The Philippine government began to expand the reach of relief efforts as survivors of Typhoon Haiyan complain that little aid has reached the hardest-hit areas a week after the disaster.
More than 6 kilometers (3.7 miles) of roads have been cleared near Tacloban city, which bore the brunt of the storm, and the line of supply vehicles entering Matnog port, a major staging area, was reduced to 2 kilometers, officials said today. The government is planning to start building housing in Tacloban to help some of the more than 208,000 displaced there.
“We hope this eases the victims’ anxiety and lets them know that help will reach them,” Local Government Secretary Mar Roxas said, according to a transcript released by President Benigno Aquino’s office. “We are loosening up our supply routes to speed up the delivery of aid,” he said.
The typhoon killed at least 4,460 people, making it one of the deadliest in Philippine history, according to the United Nations. The storm has left almost 3.1 million displaced, the government estimates. Delays in distributing aid may undermine the authority of Aquino, who presides over an economy that has matched China’s pace as the fastest growing in the region for two quarters.
The typhoon slammed into the region with gale-force winds and storm surges on Nov. 8, flattening towns and washing away roads. Large swaths of territory still have no running water or electricity. Even with foreign relief supplies pouring in, aid efforts are being hampered by gridlock on roads, in ports and at the Tacloban airport and airstrips in Cebu, a main staging ground for the relief operation.
The number of trucks delivering aid to affected areas is “barely enough” even as roads have been cleared of debris, Luiza Carvalho, Humanitarian and Resident Coordinator of the UN in the Philippines said in an e-mail. “There are still logistical difficulties to overcome,’’ she said.
Large crowds still throng the airport at Tacloban as incoming military flights bring in teams of aid workers who fan out into affected areas. Ferries are transporting trucks from Cebu to distribute supplies as work continues to clear roads blocked by debris.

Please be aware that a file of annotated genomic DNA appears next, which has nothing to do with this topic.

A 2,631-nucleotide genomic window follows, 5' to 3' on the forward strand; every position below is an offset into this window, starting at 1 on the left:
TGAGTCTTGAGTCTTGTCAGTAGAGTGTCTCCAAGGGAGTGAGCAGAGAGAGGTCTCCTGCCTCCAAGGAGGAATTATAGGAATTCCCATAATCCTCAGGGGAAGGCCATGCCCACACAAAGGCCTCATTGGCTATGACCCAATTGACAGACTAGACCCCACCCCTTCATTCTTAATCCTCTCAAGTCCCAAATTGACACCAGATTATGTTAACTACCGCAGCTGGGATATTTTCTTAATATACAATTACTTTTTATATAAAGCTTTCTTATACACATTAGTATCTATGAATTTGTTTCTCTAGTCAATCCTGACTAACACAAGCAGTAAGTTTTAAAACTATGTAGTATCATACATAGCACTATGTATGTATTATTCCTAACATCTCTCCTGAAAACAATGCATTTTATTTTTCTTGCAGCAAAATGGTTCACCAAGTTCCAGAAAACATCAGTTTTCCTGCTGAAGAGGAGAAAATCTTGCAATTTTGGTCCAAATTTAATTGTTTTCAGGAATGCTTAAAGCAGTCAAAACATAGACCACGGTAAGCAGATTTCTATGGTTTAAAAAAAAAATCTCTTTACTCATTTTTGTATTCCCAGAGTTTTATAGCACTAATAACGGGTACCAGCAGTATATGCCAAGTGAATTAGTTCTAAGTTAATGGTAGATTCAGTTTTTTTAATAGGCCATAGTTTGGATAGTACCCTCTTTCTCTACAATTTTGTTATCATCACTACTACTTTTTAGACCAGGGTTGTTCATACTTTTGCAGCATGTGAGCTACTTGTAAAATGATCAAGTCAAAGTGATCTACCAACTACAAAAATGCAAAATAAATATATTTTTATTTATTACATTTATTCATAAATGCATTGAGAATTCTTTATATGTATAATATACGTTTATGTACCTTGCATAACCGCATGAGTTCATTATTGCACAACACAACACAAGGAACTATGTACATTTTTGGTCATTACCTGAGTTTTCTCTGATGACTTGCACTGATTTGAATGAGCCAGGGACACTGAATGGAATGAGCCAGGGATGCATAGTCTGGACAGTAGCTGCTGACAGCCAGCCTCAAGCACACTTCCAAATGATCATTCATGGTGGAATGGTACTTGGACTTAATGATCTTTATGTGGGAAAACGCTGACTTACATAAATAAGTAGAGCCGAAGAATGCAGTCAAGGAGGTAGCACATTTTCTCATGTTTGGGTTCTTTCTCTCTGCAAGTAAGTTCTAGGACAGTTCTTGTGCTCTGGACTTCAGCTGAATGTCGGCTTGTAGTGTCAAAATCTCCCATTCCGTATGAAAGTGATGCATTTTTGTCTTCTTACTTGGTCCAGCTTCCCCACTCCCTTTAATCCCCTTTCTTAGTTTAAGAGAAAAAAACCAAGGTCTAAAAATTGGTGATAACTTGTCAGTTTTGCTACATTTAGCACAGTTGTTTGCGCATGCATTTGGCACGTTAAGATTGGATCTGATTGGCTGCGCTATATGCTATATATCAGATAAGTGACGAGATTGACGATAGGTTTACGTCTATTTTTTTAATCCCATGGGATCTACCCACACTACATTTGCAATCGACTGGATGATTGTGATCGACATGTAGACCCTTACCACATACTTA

Charity Villas, 30, who lives in Tacloban, said so many survivors were still trying to get out of the airport that she traveled three hours in a van with her one-year-old daughter to reach Ormoc, where she was able to board a plane to Cebu.
“To be honest with you, I had to do things that I wasn’t supposed to do. I had to be part of the looters for her to get some milk,” Villas said. “I had to dig through the destroyed pharmacy just to loot and look for a paracetamol, those basic medicines, and I feel so bad that I have not received any assistance from the government. We’ve been waiting and it’s already more than a week.”
Relief operations remain a challenge as the government and the military struggled to clear aid logjams, Aquino’s spokeswoman Abigail Valte said in a radio address today.
“We are exploring other routes for distribution,” Valte said. “Delivery is a continuing challenge.”
Aquino plans to make his second visit to the area devastated by the storm tomorrow and dozens more army trucks were on the way to the region, the military said today in an e-mailed statement.
“There are more people every day,” said Liam Pido, 18, a student who left on an Australian military aircraft along with 16 others in his extended family. “Uncountable. Can’t be counted.”
It’s taking two days or longer for trucks from Manila to arrive to the hard-hit areas of the central Philippines, including Tacloban, Finance Secretary Cesar Purisima, who is overseeing aid preparations in Manila, said today. Each truck carries 2,500 relief packs. Aquino targets 1.1 million packs prepared in the Manila hub every week to provide for 275,000 families.